United States General Accounting Office GAO Testimony Before the Committee on Governmental Affairs U.S. Senate Not to Be Released Before 9:00 a.m. EDT Friday REGULATORY REFORM September 12, 1997 Comments on S. 981— The Regulatory Improvement Act of 1997 Statement of L. Nye Stevens Director, Federal Management and Workforce Issues General Government Division GAO/T-GGD/RCED-97-250 Statement Regulatory Reform: Comments on S. 981— the Regulatory Improvement Act of 1997 Mr. Chairman and Members of the Committee: I am pleased to be here today to assist in your consideration of S. 981, the “Regulatory Improvement Act of 1997.” The bill thoughtfully addresses many issues in regulatory management that have long been the subject of controversy. We have issued reports and have ongoing assignments on a number of those issues, including peer review, cost-benefit analysis, reviews of existing regulations, and the transparency of the regulatory process. My statement discusses our findings in these areas. S. 981 represents a continuation of efforts that have been made by both the legislative and executive branches to improve the rulemaking process and, as a result, produce better regulations. During the past 20 years, Congress has enacted a series of statutory requirements intended to, among other things, reduce paperwork, lessen regulatory burden on small entities, and curb mandates imposed on state, local, and tribal governments and the private sector.1 In the same vein, each of the last six presidents has issued executive orders or taken other actions intended to improve the regulatory process. Executive Order 12866, issued in September 1993, is the Clinton administration’s statement of policy on regulatory planning and review. The executive order makes the Office of Management and Budget (OMB) responsible for carrying out regulatory reviews and, to the extent permitted by law, for providing guidance to agencies. S. 981 addresses many of the same issues as Executive Order 12866, including cost-benefit analysis, agency reviews of existing regulations, interagency coordination, and transparency in the regulatory review process. The bill goes beyond the order’s requirements on these issues and adds some new elements to the rulemaking process. As I will discuss in more detail, our work indicates that some of the executive order’s requirements have not always been met. Enactment of S. 981 would help ensure that the underlying purposes of the order’s requirements are more consistently achieved by OMB and regulatory agencies and provide a sound basis for congressional oversight of regulatory management issues. One part of S. 981 involves public disclosure or “transparency” Public Disclosure requirements. Specifically, section 643(b) requires agencies to include in 1 These include the Paperwork Reduction Acts of 1980 and 1995, the Regulatory Flexibility Act of 1980, the Unfunded Mandates Reform Act, and the Small Business Regulatory Enforcement Fairness Act. Page 1 GAO/T-GGD/RCED-97-250 Statement Regulatory Reform: Comments on S. 981— the Regulatory Improvement Act of 1997 the rulemaking record before publication of any proposed or final rule a document clearly identifying the changes made to the draft submitted to OMB’s Office of Information and Regulatory Affairs (OIRA), including and separately identifying the changes made at the suggestion or recommendation of OIRA. These requirements are intended to permit the public to understand the source of changes to proposed rules, and are very similar to requirements in section 6 of the executive order. However, whereas the bill requires that the changes be recorded in a single document in the rulemaking record, the order does not specify how agencies must identify the changes for the public. Mr. Chairman, at your and Senator Glenn’s request, we have been reviewing the implementation of these executive order provisions at four major regulatory agencies—the Departments of Housing and Urban Development (HUD) and Transportation (DOT), the Department of Labor’s Occupational Safety and Health Administration (OSHA), and the Environmental Protection Agency (EPA). Of the 129 regulatory actions that we reviewed in those agencies, fewer than 25 percent had a clear and simple document in the rulemaking docket illustrating the changes made to the rules while at OIRA for review or the changes made at OIRA’s recommendation. Where we found documentation, it was either a “redline/strikeout” version of the rule showing the changes made, a memo to the file listing the changes, or a memo certifying that there were no such changes. While some dockets for the other rules had indications of changes made during OIRA’s review and by OIRA, it was not clear that all changes had been recorded. Most commonly, however, the rulemaking dockets simply had no information on whether changes had been made to the rules. In those cases it was impossible for us to know whether changes had not been made to the rules, or whether documentation of the changes was missing. In some cases the agencies had clear documents that delineated the changes made to their rules while at or by OIRA, but those documents were not available to the public. For example, the U.S. Coast Guard (USCG) in DOT often prepared detailed summaries of these kinds of changes, but USCG officials said that these summaries were internal communications that were not available to the public. OSHA had comprehensive documentation of their interactions with OIRA, but the information was maintained in files separate from the public docket. OSHA officials said that they would make this information available to the public upon request. However, in order for individuals to request the information they must first know that the documents exist. Page 2 GAO/T-GGD/RCED-97-250 Statement Regulatory Reform: Comments on S. 981— the Regulatory Improvement Act of 1997 Also, the dockets varied in the degree to which they could be used by the public to find the information required by the executive order. First, it is important to realize that the docket for a single rule can be extremely voluminous. For example, the docket for one of the rules we reviewed at DOT’s Federal Railroad Administration (FRA) contained 17 folders of material, some of which were nearly a foot thick. However, the docket for this rule and all of the others that we examined at FRA, HUD, and some other agencies had no indexes. Therefore, the public would have to review the entire docket to find any documentation of changes made at the suggestion of OIRA or changes in the draft submitted to OIRA. In contrast, the Office of Air and Radiation’s docket at EPA had a consistently structured index for all its rules, with specific sections in which information related to OIRA’s reviews could be found. At the time of our review, the Office of the Secretary of DOT was automating its dockets so that both indexes and eventually the entire rule making record could be accessed on-line. In testimony last September before this Committee, the OIRA Administrator, acknowledged that agencies had not “been scrupulously attentive” to the executive order’s requirement that they document the changes made at OIRA’s suggestion or recommendation. She also said, however, that the executive order had “created a more open and accountable review process” and that she had heard “no complaints about accountability and transparency.” We believe that these public disclosure requirements in the executive order, combined with the administration’s assertion of their effectiveness, have resulted in a public perception that changes made to a regulation while at OIRA and by OIRA are readily identifiable. However, our review indicated that this was usually not the case. Enactment of the public disclosure requirements in S. 981 would provide a statutory foundation for the public’s right to regulatory review information. In particular, we believe that the bill’s requirement that these rule changes be described in a single document would make understanding regulatory changes much easier for the public. Whether or not a statute is enacted, OIRA could provide the agencies with guidance on how to improve the transparency of the regulatory review process. OIRA could point to existing “best practices” in how to both document changes made while rules are under review by OIRA or at the Page 3 GAO/T-GGD/RCED-97-250 Statement Regulatory Reform: Comments on S. 981— the Regulatory Improvement Act of 1997 suggestion of OIRA, and how agencies could organize their dockets to best facilitate public access and disclosure. We have also done work relevant to Subchapter III of S. 981, which Review of Rules requires agencies to review existing rules identified by an advisory committee representing a balanced cross section of public and private interests. The agencies must then decide whether to retain, amend, or repeal the rules it reviews. There have been several previous requirements by both Congress and previous presidents that federal agencies review their existing regulations.2 Most recently, section 5 of Executive Order 12866 required agencies to submit a program to OIRA by December 31, 1993, under which they would periodically review their existing significant regulations to determine whether any should be modified or eliminated. According to the order, the purpose of the review was to make the agencies’ regulatory programs more effective, less burdensome, or better aligned with the President’s priorities and the principles in the order. On June 12, 1995, the President announced that a page-by-page review of the CFR had resulted in commitments to eliminate 16,000 pages from the 140,000 page CFR and modify another 31,000 pages either through administrative or legislative means. Last year we testified before this Committee that most of the administration’s efforts to eliminate pages from the CFR did not appear to reduce substantive regulatory burden.3 Most of these actions were being taken to eliminate obsolete regulations, many of which did not appear to have been enforced for some time. As for the effort to revise the regulations, we could not determine whether burden was likely to be reduced as a result of most of the revisions because the agencies’ descriptions of those actions were vague. At the same hearing, the Administrator of OIRA testified that she had not expected the page elimination effort to reduce burden. However, she said that “the real 2 For example, in 1979, President Carter issued Executive Order 12044 (“Improving Government Regulations”), which required agencies to review their existing rules “periodically.” The Regulatory Flexibility Act of 1980 required agencies to publish in the Federal Register a plan for the periodic review of rules that “have or will have a significant economic impact upon a substantial number of small entities.” In 1992, President Bush sent a memorandum to all federal departments and agencies calling for a 90-day moratorium on new proposed or final rules during which agencies were “to evaluate existing regulations and programs and to identify and accelerate action on initiatives that will eliminate an unnecessary regulatory burden or otherwise promote economic growth.” 3 Regulatory Reform: Implementation of the Regulatory Review Executive Order (GAO/T-GGD-96-185, Sept. 25, 1996.) Page 4 GAO/T-GGD/RCED-97-250 Statement Regulatory Reform: Comments on S. 981— the Regulatory Improvement Act of 1997 savings, the reduction of burden,” would come from the CFR pages that were being revised. Mr. Chairman, at your request we have been further examining the administration’s page elimination and revision effort. We found that the four agencies that we reviewed (HUD, DOT, OSHA, and EPA) were adding pages to the CFR at the same time that pages were being deleted. As a result, although the four agencies reported to OMB that they eliminated 5,500 pages from the CFR during this initiative, as of April 30 of this year the agencies’ net reduction in CFR pages when page additions are taken into consideration was about 900 pages. Two of the four agencies’ CFR parts actually grew during their page elimination effort—DOT by about 300 pages and EPA by nearly 1,000 pages. The four agencies pointed out that pages are often added to the CFR because of statutory requirements or to clarify requirements placed on regulated entities, and that pages are sometimes retained at the request of those entities. Our review of 422 CFR revision efforts in the 4 agencies indicated that about 40 percent should reduce the burden felt by regulated entities, and another 15 percent should make regulations easier to find or to understand. For example, • one EPA action that appeared to reduce regulatory burden involved changing the frequency with which states must submit information related to state water quality standards under section 303(d) of the Clean Water Act from every 2 years to every 5 years. Lessening the frequency with which this information must be submitted should reduce the paperwork burden imposed on the states. • one OSHA action that appeared to be a minor burden reduction proposed to “eliminate the complexity, duplicative nature, and obsolescence” of certain standards and “write them in plain language.” However, about 8 percent of the actions appeared to increase the burden felt by those being regulated, and another 27 percent did not appear to affect regulatory burden at all. For example, • OSHA proposed revising its general industry safety standard for training powered industrial truck operators and to add equivalent training requirements for the maritime industries. OSHA estimated that the first year cost of compliance with the proposed standard would be $34.9 million, with annual costs thereafter of $19.4 million. Page 5 GAO/T-GGD/RCED-97-250 Statement Regulatory Reform: Comments on S. 981— the Regulatory Improvement Act of 1997 • one DOT action that did not appear to affect regulatory burden proposed amending the Transportation Acquisition Regulations to change organizational names and renumber and rename certain sections of the CFR. We could not determine what effect about 9 percent of the actions would have on regulatory burden, either because the information available describing the actions contained elements of both burden reduction and burden increase that could be offsetting or because the information was vague. We recognize that directly measuring changes in regulatory burden is extremely difficult. However, we also believe that the administration’s chosen metric of pages in the CFR that are eliminated or revised is a poor proxy for changes in regulatory burden. Eliminating or changing hundreds of pages that are obsolete or rarely enforced can have little practical effect on regulatory burden, whereas slight changes in wording of a single sentence can have a tremendous effect. Enactment of the review requirements in S. 981 would provide a statutory basis for periodic examinations of existing rules. We believe that such examinations are a good idea in that they can determine the continued relevance of regulatory requirements and help ensure that the requirements impose as little burden as possible. Identification of rules for review by the advisory committee that would be established by the bill may lead to more substantive changes than have heretofore been made by the agencies on their own. Although both S. 981 and Executive Order 12866 require agencies to Regulatory Analysis conduct cost-benefit analyses for major rules and to make the results available to the public, the bill goes farther than the order in requiring disclosure of how those analyses are conducted. For example, one of the bill’s “findings” states that cost-benefit analyses and risk assessments “should be presented with a clear statement of the analytical assumptions and uncertainties including an explanation of what is known and not known and what the implications of alternative assumptions might be.” Section 623 of the bill requires agencies to include an executive summary of the regulatory analyses, including the benefits and costs of reasonable alternatives and “the key assumptions and scientific or economic information upon which the agency relied.” Page 6 GAO/T-GGD/RCED-97-250 Statement Regulatory Reform: Comments on S. 981— the Regulatory Improvement Act of 1997 In January 1996, OMB issued guidance to executive agencies on preparing the economic analyses called for in Executive Order 12866. Although the OMB guidance provided agencies with substantial flexibility in how such analyses should be conducted, the guidance sounded some of the same themes as S. 981. “Analysis of the risks, benefits, and costs associated with regulation must be guided by the principles of full disclosure and transparency. Data, models, inferences, and assumptions should be identified and evaluated explicitly, together with adequate justifications of choices made, and assessments of the effects of these choices on the analysis. The existence of plausible alternative models or assumptions, and their implications, should be identified.” Our previous work examining agencies’ cost-benefit analyses indicated that the studies are often not as transparent as either the bill or the OMB guidance contemplates. For example, in our report earlier this year on EPA’s analyses that support air quality regulations, we found that certain key economic assumptions—such as discount rates and assumed values of human life—were often not identified.4 Even in those cases in which the assumptions were identified, the reasons for the values used were not always explained. For example, one analysis assumed a value of life that ranged from $1.6 million to $8.5 million while another—prepared in the same year—assumed a value of life that ranged from $3 million to $12 million. In neither case did the analyses clearly explain why the values were used. We also found that about one-quarter of the analyses that we reviewed examined only one alternative—the regulatory action being considered. S. 981’s call for executive summaries in the cost-benefit analyses echoes a recommendation we made 13 years ago. In a 1984 report, we recommended that EPA’s cost-benefit analyses include executive summaries that identify (1) all benefits and costs—even those that cannot be quantified; (2) the range of uncertainties associated with the benefits and costs; and (3) a comparison of feasible alternatives.5 However, about one-half of the 23 EPA analyses supporting air quality regulations that we reviewed last year did not have executive summaries. 4 Air Pollution: Information Contained in EPA’s Regulatory Impact Analyses Can Be Made Clearer (GAO/RCED-97-38, April 14, 1997). A discount rate used in these analyses represents the interest rate used to determine the present value of future benefits and costs. 5 Cost-Benefit Analysis Can Be Useful in Assessing Environmental Regulations, Despite Limitations (GAO/RCED-84-62, Apr. 6, 1984). Page 7 GAO/T-GGD/RCED-97-250 Statement Regulatory Reform: Comments on S. 981— the Regulatory Improvement Act of 1997 Mr. Chairman, at your and Senator Glenn’s request we are currently evaluating executive agencies’ preparation and use of regulatory analyses. Although our work to date has focused primarily on EPA and DOT, we are finding some significant variations both between and within the two agencies’ analyses and their presentation of these key components. For example, the base-case discount rates used in the 11 analyses we have reviewed ranged from 2.1 to 7 percent. The reasons for the rate chosen were frequently not explained nor were the implications of using alternative rates discussed in the analyses. As a result, agency decisionmakers, Congress, and the public may not be aware that the results of these analyses could have been significantly different if different assumptions had been used. In several of the analyses we reviewed, various key components were either missing altogether, difficult to find, or located in documents other than the analyses themselves. Some of the analyses consisted of several separate documents that were never consolidated in a clear manner. For example, agency officials told us that one of the economic analyses was actually 12 separate memoranda. We are also finding that many of the analyses are actually cost-effectiveness studies rather than cost-benefit analyses. Cost-effectiveness analyses generally look for ways to meet a given goal at the least cost, while cost-benefit analyses usually involve a systematic identification of all costs and benefits associated with the proposed regulation and alternative approaches. Although cost-effectiveness analyses permit comparison of the costs of regulatory options relative to a given objective, these analyses generally do not address the merits of the objective itself. Agency officials explained that they often prepare cost-effectiveness analyses in cases where Congress has mandated the development of specific regulations—such as new emission standards for locomotives. According to the officials, in such cases it makes more sense to look for the most cost-effective approach to achieve that result rather than assessing all of the benefits and costs of alternative approaches. In some cases, despite relatively specific statutory mandates that even prohibit the agency from considering costs in developing regulations, the agency determined that a more systematic cost-benefit analysis was warranted. For example, even though the Clean Air Act, as interpreted by the courts, prohibits EPA from considering costs in promulgating National Ambient Air Quality Standards (NAAQS), the agency prepared fairly comprehensive cost-benefit analyses for its recent proposed and final Page 8 GAO/T-GGD/RCED-97-250 Statement Regulatory Reform: Comments on S. 981— the Regulatory Improvement Act of 1997 ozone and particulate matter standards. According to the agency, the more systematic cost-benefit analyses will aid EPA and the states when the standards are implemented—at which time costs can be considered. In addition, the more systematic analyses provide important information to the Congress and the public on the likely costs and benefits of mandates where the agencies are limited in their regulatory decisions. Our findings are similar to those of others who have recently examined cost-benefit studies. In its March 1997 report on economic analyses, the Congressional Budget Office concluded that there is no such thing as a typical analysis, and that even determining what constitutes an economic analysis is difficult.6 In its July 1997 draft report on governmentwide costs and benefits, OMB said that it found “a wide variety in the type, form, and format” of the information generated and used by the agencies, including “enormous data gaps in the information available on regulatory benefits and costs,” problems with establishing baselines, and a lack of consensus on how to value items or qualities not generally traded in the marketplace.7 OMB concluded that “we need to ensure that the quality of data and analysis used by the agencies improves, [and] that standardized assumptions and methodologies are applied more uniformly across regulatory programs and agencies...” A diverse panel of renowned economists made a similar recommendation in a 1996 paper prepared under the auspices of the American Enterprise Institute, the Annapolis Center, and Resources for the Future.8 Among other things, the panel recommended that agencies present their results using a standard format that summarizes the key results and highlights major uncertainties. Enactment of the analytical transparency and executive summary requirements in S. 981 would extend and underscore Congress’ previous statutory requirements that agencies identify how regulatory decisions are made. We believe that Congress and the public have a right to know what alternatives the agencies considered and what assumptions they made in deciding how to regulate. Although those assumptions may legitimately vary from one analysis to another, the agencies should explain those variations. 6 Regulatory Impact Analysis: Costs at Selected Agencies and Implications for the Legislative Process, Congressional Budget Office, Mar. 1997. 7 Draft Report to Congress on the Costs and Benefits of Federal Regulations, OMB, July 22, 1997. See 62 Fed. Reg. 39352 (1997). 8 Benefit-Cost Analysis in Environmental, Health, and Safety Regulation: A Statement of Principles, Arrow, Cropper, et. al., 1996. Page 9 GAO/T-GGD/RCED-97-250 Statement Regulatory Reform: Comments on S. 981— the Regulatory Improvement Act of 1997 S. 981 also requires agencies to provide for peer review of all required Peer Review cost-benefit analyses and risk assessments. Peer review is the critical evaluation of scientific technical work products by independent experts. The bill states that the peer review panels should be “broadly representative and balanced,” and that the results of the reviews should be made available to the public. We believe that important economic analyses should be peer reviewed. In response to questions raised at a March 1997 hearing on peer review at EPA, we said that, given the uncertainties associated with predicting the future economic impacts of various regulatory alternatives, the rigorous, independent review of economic analyses should help enhance the products’—and the associated agency decisions’—quality, credibility, and acceptability.9 However, in our 1996 review of peer review at EPA, whose own policies and procedures call for such reviews, we concluded that implementation of these policies and procedures had been uneven.10 In some cases important aspects of the agency’s peer review policy were not followed or peer review was not conducted at all. Our current work examining regulatory analyses at executive branch agencies is yielding similar evidence. None of the nine EPA analyses that we have reviewed thus far have been peer reviewed, even though all of the associated rules have an estimated annual impact on the economy of at least $100 million. Some agency officials acknowledged that although peer review could enhance the quality and credibility of some economic analyses, statutory or court-imposed time constraints limit their ability to conduct them. In a recent article co-authored by EPA’s Associate Assistant Administrator for Policy, Planning, and Evaluation (currently a visiting scholar at Resources for the Future), the authors stressed the importance of conducting economic analyses in a more open manner, involving outside experts and stakeholders. They also suggested that, time constraints notwithstanding, 9 The previously mentioned panel of noted economists also concluded that peer review of economic analyses should be used for regulations with potentially large economic impacts and recommended that the reviewers be selected on the basis of their demonstrated expertise and reputation. The importance of peer review of key economic documents was also raised in a recent report by The Presidential/Congressional Commission on Risk Assessment and Risk Management. The Commission found that the quality and interpretation of economic analyses did not receive enough attention by agencies and recommended that they receive adequate peer review. 10 Peer Review: EPA’s Implementation Remains Uneven (GAO/RCED-96-236, Sept. 24, 1996). Page 10 GAO/T-GGD/RCED-97-250 Statement Regulatory Reform: Comments on S. 981— the Regulatory Improvement Act of 1997 this could be done more often if economic analyses were initiated at the beginning of the rulemaking process.11 The peer review requirements in S. 981 provide agencies with substantial flexibility. Agency heads may certify that adequate peer review has already been conducted, and avoid the bill’s requirements. However, agencies will need to carefully plan for such reviews given the bill’s requirement that they be done for each cost-benefit analysis and risk assessment, which must be done at both proposed and final rulemaking. Agencies will also need to ensure that all affected parties are represented on the panels and that panel reports reflect the diversity of opinions that exist. Mr. Chairman, our work has demonstrated that, although there is broad consensus about the value of conducting peer reviews of cost-benefit analyses used in the regulatory process, such reviews are often not done. In our view, systematic peer review as mandated by S. 981 would go a long way toward improving the quality of agencies’ cost-benefit analyses. S. 981 contains a number of provisions to improve regulatory Conclusions management. Requiring agencies to clearly describe in a single document changes made at the suggestion of OIRA or while under OIRA review can improve the transparency of the review process. Establishing advisory committees to identify rules for review could result in the elimination or revision of burdensome requirements. Improving the transparency and understandability of cost-benefit analyses by using executive summaries and other devices will help the public comprehend why regulatory decisions are made. Peer reviews of those analyses can help ensure that regulatory proposals are scientifically grounded. Although other provisions in the bill, such as comparative risk assessment and interagency coordination, may have similarly beneficial results, we have not done specific work in those areas. Passage of S. 981 would provide a statutory foundation for such principles as openness, accountability, and sound science in rulemaking. The key to achieving those principles is successful implementation, which will require strong guidance from OIRA and oversight from this and other Committees in Congress. Enactment of S. 981 would provide a sound basis for that oversight. 11 “Economic Analysis: Benefits, Costs, Implications” in Economic Analyses at EPA: Assessing Regulatory Impact, 1997. Page 11 GAO/T-GGD/RCED-97-250 Statement Regulatory Reform: Comments on S. 981— the Regulatory Improvement Act of 1997 Mr. Chairman, this completes my prepared statement. I would be pleased to answer any questions. (410116/160388) Page 12 GAO/T-GGD/RCED-97-250 Ordering Information The first copy of each GAO report and testimony is free. Additional copies are $2 each. Orders should be sent to the following address, accompanied by a check or money order made out to the Superintendent of Documents, when necessary. VISA and MasterCard credit cards are accepted, also. Orders for 100 or more copies to be mailed to a single address are discounted 25 percent. Orders by mail: U.S. General Accounting Office P.O. Box 37050 Washington, DC 20013 or visit: Room 1100 700 4th St. NW (corner of 4th and G Sts. 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Regulatory Reform: Comments on S. 981--The Regulatory Improvement Act of 1997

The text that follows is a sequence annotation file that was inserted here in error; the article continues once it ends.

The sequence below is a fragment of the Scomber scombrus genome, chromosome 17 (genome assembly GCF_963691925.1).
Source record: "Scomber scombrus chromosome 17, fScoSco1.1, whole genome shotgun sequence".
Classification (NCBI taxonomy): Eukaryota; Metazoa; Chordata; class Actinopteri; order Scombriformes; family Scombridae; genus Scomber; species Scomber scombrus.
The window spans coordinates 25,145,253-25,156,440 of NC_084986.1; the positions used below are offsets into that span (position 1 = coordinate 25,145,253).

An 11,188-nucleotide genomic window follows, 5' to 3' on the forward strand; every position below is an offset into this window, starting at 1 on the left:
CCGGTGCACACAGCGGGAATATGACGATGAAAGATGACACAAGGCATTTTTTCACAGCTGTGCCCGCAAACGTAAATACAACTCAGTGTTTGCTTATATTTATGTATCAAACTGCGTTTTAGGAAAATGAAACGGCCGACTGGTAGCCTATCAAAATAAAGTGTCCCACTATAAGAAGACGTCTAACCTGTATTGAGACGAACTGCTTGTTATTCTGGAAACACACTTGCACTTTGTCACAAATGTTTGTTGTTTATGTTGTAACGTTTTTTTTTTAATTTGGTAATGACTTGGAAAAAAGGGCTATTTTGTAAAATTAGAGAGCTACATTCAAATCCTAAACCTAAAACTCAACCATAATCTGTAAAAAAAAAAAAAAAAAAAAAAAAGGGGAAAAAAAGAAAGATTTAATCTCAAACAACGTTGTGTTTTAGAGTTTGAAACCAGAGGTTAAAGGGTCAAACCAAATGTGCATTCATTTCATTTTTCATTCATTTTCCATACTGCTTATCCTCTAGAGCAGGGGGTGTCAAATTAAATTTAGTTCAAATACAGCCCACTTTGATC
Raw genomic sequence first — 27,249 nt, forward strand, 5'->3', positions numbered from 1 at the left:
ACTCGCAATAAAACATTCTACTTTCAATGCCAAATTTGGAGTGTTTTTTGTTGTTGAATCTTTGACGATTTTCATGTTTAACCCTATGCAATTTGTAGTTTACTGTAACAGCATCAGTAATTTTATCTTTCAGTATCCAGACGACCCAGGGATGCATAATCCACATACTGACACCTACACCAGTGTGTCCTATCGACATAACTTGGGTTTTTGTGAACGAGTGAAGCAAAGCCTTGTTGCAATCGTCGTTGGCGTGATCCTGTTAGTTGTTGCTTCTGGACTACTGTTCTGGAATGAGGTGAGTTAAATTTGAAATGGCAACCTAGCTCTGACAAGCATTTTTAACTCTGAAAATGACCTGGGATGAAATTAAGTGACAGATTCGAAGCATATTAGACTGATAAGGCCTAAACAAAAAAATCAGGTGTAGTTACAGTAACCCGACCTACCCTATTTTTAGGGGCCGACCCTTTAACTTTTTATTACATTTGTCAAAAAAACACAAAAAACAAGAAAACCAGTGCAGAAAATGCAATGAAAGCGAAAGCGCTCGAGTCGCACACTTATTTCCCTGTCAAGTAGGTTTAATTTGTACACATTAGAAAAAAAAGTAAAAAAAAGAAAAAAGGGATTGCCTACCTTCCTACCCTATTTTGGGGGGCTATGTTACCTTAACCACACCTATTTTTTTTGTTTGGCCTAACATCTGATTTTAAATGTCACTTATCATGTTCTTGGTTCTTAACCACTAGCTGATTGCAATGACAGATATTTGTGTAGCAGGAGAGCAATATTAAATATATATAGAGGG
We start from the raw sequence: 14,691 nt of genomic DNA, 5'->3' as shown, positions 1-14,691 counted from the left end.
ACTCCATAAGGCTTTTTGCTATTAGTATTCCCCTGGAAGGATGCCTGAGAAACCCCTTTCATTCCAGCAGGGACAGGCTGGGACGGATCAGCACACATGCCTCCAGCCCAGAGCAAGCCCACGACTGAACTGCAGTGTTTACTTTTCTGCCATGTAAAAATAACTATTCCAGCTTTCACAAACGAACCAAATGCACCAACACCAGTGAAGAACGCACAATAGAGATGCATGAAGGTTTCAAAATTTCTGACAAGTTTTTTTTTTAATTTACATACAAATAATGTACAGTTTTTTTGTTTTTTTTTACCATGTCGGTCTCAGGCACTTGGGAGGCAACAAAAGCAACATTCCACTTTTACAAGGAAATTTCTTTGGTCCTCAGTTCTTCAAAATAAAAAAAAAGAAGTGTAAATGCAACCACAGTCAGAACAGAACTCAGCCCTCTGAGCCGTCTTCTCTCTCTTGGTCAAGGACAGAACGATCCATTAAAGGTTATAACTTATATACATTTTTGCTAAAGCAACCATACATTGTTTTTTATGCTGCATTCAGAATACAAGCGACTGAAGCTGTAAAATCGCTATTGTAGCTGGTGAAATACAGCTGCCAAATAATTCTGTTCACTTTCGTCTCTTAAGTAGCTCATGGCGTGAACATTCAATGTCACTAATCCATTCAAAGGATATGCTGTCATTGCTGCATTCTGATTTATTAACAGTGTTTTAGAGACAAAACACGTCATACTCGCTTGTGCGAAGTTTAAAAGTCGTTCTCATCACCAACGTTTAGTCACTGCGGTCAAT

Published by the Government Accountability Office on 1997-09-12.
Below is a raw (and likely hideous) rendition of the original report. (PDF)